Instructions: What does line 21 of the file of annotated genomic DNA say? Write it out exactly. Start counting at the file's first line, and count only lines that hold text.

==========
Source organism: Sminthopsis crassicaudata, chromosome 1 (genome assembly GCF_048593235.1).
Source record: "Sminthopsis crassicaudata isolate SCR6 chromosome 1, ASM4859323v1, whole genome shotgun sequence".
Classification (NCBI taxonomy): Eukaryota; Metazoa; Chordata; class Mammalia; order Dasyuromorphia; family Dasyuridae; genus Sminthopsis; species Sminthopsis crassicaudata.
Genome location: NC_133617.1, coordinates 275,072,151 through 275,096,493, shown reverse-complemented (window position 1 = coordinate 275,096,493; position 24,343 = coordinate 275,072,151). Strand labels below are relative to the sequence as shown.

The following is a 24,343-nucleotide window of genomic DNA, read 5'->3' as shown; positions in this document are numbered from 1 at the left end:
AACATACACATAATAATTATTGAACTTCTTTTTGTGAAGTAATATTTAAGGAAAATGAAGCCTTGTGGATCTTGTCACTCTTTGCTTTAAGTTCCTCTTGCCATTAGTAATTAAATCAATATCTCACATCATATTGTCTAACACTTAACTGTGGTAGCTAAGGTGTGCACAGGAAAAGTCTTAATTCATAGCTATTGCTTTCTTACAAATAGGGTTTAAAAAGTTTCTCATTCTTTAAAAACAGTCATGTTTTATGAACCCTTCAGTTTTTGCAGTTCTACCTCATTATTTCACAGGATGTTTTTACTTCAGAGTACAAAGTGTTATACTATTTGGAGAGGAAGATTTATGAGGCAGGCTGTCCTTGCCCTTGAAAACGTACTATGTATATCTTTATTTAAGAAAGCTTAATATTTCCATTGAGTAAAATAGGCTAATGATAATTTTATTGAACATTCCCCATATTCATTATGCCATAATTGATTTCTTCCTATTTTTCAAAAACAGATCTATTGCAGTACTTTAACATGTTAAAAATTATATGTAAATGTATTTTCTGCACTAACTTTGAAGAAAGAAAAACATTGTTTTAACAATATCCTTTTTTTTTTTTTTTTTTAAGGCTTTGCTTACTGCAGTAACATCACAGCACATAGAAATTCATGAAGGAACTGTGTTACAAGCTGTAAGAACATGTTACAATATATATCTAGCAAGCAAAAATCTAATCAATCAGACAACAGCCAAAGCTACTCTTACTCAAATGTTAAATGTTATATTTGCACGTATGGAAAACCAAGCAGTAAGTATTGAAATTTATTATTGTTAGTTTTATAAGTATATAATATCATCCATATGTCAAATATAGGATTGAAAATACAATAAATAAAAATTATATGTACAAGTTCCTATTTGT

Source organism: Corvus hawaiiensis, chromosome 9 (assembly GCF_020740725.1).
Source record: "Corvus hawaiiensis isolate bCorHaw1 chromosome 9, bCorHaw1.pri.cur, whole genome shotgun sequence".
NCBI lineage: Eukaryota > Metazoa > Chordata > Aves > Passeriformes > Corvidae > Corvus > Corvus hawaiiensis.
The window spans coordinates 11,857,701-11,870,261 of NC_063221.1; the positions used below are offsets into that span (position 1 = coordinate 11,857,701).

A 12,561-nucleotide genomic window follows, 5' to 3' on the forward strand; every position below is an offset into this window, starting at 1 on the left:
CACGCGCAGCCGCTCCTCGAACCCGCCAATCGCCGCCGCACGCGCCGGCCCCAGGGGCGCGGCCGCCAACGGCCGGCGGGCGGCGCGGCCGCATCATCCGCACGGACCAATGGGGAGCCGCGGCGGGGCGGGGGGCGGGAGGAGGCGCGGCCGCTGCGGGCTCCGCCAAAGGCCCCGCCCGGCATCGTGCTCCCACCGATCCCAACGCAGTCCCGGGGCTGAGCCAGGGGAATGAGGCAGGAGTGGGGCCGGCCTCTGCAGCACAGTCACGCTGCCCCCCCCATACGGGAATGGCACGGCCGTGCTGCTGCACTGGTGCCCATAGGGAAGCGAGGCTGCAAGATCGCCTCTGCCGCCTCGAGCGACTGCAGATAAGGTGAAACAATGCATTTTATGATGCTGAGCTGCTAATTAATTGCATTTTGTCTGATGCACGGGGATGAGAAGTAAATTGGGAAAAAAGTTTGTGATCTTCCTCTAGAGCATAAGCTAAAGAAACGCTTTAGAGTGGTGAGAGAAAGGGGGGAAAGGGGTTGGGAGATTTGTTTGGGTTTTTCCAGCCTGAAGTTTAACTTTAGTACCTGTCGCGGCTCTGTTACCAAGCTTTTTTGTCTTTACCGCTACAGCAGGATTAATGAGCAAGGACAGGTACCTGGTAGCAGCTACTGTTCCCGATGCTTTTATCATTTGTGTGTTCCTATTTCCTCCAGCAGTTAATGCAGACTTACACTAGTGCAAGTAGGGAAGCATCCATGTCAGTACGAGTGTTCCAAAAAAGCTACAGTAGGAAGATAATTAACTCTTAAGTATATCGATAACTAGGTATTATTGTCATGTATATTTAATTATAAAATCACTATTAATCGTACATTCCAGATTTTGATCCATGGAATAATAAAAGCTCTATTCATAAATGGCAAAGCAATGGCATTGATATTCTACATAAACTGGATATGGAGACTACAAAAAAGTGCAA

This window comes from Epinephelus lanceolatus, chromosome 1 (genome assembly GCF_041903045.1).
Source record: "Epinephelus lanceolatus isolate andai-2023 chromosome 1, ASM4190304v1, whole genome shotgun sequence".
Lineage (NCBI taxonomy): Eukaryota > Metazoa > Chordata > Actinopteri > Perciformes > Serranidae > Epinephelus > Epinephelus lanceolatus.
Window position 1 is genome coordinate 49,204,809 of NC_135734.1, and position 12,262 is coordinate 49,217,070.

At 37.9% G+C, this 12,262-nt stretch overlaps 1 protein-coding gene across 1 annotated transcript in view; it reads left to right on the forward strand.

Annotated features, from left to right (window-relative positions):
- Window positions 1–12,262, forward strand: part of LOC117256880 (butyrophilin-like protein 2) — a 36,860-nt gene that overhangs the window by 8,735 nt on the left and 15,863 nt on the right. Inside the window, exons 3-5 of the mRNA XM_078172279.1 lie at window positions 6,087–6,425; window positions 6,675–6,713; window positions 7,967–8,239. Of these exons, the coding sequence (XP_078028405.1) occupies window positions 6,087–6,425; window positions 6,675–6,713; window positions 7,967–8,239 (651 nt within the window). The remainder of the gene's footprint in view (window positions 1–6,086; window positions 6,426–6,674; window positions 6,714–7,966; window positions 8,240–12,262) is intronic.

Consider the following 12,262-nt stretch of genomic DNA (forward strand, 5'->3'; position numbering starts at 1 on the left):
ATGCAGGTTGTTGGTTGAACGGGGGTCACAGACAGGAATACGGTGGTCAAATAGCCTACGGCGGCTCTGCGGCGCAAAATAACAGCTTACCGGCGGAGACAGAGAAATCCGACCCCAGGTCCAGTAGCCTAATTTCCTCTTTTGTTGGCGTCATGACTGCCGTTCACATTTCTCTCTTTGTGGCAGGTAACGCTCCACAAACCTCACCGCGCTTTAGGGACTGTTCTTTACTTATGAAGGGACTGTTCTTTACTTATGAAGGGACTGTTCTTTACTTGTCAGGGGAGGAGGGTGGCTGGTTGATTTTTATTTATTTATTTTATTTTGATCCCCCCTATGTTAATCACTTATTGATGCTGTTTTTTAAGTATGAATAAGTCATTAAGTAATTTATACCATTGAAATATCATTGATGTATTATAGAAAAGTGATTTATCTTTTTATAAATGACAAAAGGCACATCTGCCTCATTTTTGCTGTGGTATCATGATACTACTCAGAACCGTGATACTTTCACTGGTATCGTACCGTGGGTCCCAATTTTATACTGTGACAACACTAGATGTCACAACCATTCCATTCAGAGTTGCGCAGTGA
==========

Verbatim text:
ATGCAGGTTGTTGGTTGAACGGGGGTCACAGACAGGAATACGGTGGTCAAATAGCCTACGGCGGCTCTGCGGCGCAAAATAACAGCTTACCGGCGGAGACAGAGAAATCCGACCCCAGGTCCAGTAGCCTAATTTCCTCTTTTGTTGGCGTCATGACTGCCGTTCACATTTCTCTCTTTGTGGCAGGTAACGCTCCACAAACCTCACCGCGCTTTAGGGACTGTTCTTTACTTATGAAGGGACTGTTCTTTACTTATGAAGGGACTGTTCTTTACTTGTCAGGGGAGGAGGGTGGCTGGTTGATTTTTATTTATTTATTTTATTTTGATCCCCCCTATGTTAATCACTTATTGATGCTGTTTTTTAAGTATGAATAAGTCATTAAGTAATTTATACCATTGAAATATCATTGATGTATTATAGAAAAGTGATTTATCTTTTTATAAATGACAAAAGGCACATCTGCCTCATTTTTGCTGTGGTATCATGATACTACTCAGAACCGTGATACTTTCACTGGTATCGTACCGTGGGTCCCAATTTTATACTGTGACAACACTAGATGTCACAACCATTCCATTCAGAGTTGCGCAGTGA